Seemed like a good idea at the time, but good intentions don’t always make for good experiences.
Toddler birthday parties with clowns: therapy inducing (and not just for me).
Homemade ice-cream in Grandpa’s old crank canister: rotator cuff injury.
Window markers in the minivan: anatomical illustrations with lewd titles (even if they are backwards from the outside).
Whoopee cushions as a souvenir: a LONG drive home from Wall Drug. Or even Walmart.
“Quiet Bags” at church: public apology to parishioner in front pew for the impromptu “trim and set” from included “safety” scissors and glue sticks.
Or really, any time I have ever allowed: face paint, Jell-o Jigglers or microphones. Oh, and duct tape. Injuries inevitably seem to trail duct tape inventions.
Its true, I have had to learn some things the hard way over the years.
I’m stubborn. And arrogant. And determined to muster whatever sleep-deprived, corny creative juice I can find for the sake of childhood memory-making. I’m convinced my good intentions should cancel out any logical shortcomings. But this week, even I had to scream “uncle.”
It started with good intentions and a buffet of candy. And perhaps a distant memory of a Norman Rockwell painting in the back of my mind. Kids lined up on sides of the kitchen table assembling little gingerbread cottages. Me, in my apron, smile on my face, cocktail in my hand. What, no cocktail? Well, I do improvise, or should I say, prepare for what I know is probably coming.
My latest bright idea went down as follows:
Eleven-year-old son examines the “load-bearing” walls of gingerbread cottage and heads to the tool drawer to find more structurally sound materials. Enter cordless power drill. Witness flying frosting.
Nine-year-old son suspiciously grabs entire package of leftover Halloween pumpkin Peeps and sets up a no-peek screen with the cereal boxes. Red flag.
After deliberation worthy of an international peace treaty, 6-year-old daughter decides on a “rainbow” theme. Lovely gumdrop windows. Skittles cobblestones. And then, with great enthusiasm, a “happy thunderstorm” of rainbow nonpareils raining down on, well, everything. Forever.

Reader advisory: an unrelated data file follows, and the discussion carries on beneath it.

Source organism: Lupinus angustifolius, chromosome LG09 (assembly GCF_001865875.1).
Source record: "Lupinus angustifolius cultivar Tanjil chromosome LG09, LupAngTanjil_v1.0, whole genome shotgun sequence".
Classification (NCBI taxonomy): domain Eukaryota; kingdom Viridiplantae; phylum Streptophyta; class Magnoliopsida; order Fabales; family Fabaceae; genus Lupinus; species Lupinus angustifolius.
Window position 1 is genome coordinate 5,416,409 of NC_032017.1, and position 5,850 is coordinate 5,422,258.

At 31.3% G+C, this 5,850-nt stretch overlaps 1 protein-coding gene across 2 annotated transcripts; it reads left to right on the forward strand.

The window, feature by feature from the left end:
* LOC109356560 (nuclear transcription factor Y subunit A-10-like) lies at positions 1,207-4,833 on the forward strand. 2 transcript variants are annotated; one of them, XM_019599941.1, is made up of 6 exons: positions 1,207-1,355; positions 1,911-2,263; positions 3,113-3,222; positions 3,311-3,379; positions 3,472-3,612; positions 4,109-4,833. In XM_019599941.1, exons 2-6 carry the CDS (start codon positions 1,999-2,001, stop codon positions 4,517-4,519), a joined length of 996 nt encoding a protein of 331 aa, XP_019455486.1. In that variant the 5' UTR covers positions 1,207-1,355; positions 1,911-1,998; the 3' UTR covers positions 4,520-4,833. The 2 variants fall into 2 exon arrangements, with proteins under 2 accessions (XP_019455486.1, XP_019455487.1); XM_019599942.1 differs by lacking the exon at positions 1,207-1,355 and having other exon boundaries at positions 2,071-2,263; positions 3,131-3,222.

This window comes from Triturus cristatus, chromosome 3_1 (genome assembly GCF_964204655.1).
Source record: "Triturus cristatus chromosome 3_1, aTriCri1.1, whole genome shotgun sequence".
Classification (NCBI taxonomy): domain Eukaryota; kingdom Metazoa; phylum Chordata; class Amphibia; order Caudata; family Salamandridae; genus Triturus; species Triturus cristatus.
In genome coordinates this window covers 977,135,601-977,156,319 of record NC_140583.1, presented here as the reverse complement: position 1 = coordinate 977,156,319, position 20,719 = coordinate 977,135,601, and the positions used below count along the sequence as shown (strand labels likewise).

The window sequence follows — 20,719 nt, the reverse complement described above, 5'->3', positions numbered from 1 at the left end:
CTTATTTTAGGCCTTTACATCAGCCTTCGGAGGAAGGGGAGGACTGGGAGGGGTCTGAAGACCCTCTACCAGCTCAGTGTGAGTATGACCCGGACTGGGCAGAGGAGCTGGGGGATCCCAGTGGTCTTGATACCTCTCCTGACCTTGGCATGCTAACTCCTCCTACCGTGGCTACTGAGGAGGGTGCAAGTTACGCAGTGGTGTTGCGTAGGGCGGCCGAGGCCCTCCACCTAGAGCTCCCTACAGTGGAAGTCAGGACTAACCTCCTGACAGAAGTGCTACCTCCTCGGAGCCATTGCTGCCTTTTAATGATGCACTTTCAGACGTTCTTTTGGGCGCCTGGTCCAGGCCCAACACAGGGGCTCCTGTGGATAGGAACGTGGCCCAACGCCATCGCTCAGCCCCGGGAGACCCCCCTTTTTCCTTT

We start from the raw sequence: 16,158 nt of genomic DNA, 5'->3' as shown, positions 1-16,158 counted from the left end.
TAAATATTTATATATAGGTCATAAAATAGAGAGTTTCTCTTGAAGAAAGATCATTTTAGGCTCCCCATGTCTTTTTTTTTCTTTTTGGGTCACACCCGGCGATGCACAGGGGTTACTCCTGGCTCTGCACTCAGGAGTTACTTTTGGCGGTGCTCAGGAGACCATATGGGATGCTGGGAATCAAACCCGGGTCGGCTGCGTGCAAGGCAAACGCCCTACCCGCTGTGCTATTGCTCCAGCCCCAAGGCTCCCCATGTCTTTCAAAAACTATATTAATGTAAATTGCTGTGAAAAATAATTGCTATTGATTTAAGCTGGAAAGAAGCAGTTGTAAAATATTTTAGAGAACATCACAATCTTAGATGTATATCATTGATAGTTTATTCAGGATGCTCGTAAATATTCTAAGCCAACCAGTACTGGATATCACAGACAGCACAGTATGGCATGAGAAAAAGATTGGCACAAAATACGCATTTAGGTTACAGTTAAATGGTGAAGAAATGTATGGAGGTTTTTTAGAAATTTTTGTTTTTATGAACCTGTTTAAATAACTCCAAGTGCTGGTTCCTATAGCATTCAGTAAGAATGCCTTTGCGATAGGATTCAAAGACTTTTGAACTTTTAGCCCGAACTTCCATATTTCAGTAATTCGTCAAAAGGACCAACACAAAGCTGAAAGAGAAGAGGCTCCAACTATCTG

The cereal box removed, my 9-year-old makes the big reveal: a rather nicely decorated cabin. Swedish fish in the “pond.” A snow fort of sugar cubes. Orange pumpkin Peeps in the windows and on the chimney? Wait a minute, those pumpkins have cracks down the middle.
“This is the time-out cottage. The elves are mooning you, Mom. And Santa’s butt is stuck in the chimney.”
His declaration is followed by a volcano of little boy laughter and a denied request for chocolate frosting.
I scan the table for my 3-year-old, my sweet, innocent, wide-eyed little girl. Surely, she can redeem her siblings.
Reminiscent of Munchkinland, her candy-cane-striped socks are sticking out from under the table. She has scrupulously removed all other clothing (how is the youngest child always the most wise?) and is softly singing to a rather plain, but well-licked, cottage.
“Nipple, nipple little mouse. Who’s that nipple at my house?” she coos.
The Grimm brothers would be so proud. I make note to annunciate bedtime stories more clearly. And though her revised dialogue may belong in a more adult version of the fable, I think poor Hansel and Gretel would have enjoyed a happy survival if lost in her green-frosted hair.
After competitive urban planning, the finished cottages are lined up. The Xmas ‘hood is complete, derelict elves last on the block.
I survey the damage. Ceiling-to-floor sugar-shellac. Curtains will need to be bleached. The ceiling will need to be scrubbed. The chandelier is out two bulbs.
But the builders are in perfect condition; a sticky pride holds them together, and their blue-toothed smiles say all I need to hear.